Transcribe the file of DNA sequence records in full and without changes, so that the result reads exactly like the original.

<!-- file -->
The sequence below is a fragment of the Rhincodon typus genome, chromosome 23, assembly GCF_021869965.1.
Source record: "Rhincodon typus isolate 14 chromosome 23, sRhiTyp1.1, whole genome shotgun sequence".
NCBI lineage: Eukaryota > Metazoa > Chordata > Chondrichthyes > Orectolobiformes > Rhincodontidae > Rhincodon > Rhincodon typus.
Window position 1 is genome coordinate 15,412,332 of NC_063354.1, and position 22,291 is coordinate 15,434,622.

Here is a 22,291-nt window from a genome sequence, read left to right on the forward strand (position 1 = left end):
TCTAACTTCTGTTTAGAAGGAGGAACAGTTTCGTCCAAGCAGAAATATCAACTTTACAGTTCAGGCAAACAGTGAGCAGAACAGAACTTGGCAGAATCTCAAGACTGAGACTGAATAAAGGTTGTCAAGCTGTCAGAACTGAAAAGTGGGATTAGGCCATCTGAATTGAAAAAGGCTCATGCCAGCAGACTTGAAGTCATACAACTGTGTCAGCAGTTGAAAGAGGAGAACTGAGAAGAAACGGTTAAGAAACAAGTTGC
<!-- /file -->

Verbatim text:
The sequence below is a fragment of the Rhincodon typus genome, chromosome 23, assembly GCF_021869965.1.
Source record: "Rhincodon typus isolate 14 chromosome 23, sRhiTyp1.1, whole genome shotgun sequence".
NCBI lineage: Eukaryota > Metazoa > Chordata > Chondrichthyes > Orectolobiformes > Rhincodontidae > Rhincodon > Rhincodon typus.
Window position 1 is genome coordinate 15,412,332 of NC_063354.1, and position 22,291 is coordinate 15,434,622.

Here is a 22,291-nt window from a genome sequence, read left to right on the forward strand (position 1 = left end):
TCTAACTTCTGTTTAGAAGGAGGAACAGTTTCGTCCAAGCAGAAATATCAACTTTACAGTTCAGGCAAACAGTGAGCAGAACAGAACTTGGCAGAATCTCAAGACTGAGACTGAATAAAGGTTGTCAAGCTGTCAGAACTGAAAAGTGGGATTAGGCCATCTGAATTGAAAAAGGCTCATGCCAGCAGACTTGAAGTCATACAACTGTGTCAGCAGTTGAAAGAGGAGAACTGAGAAGAAACGGTTAAGAAACAAGTTGC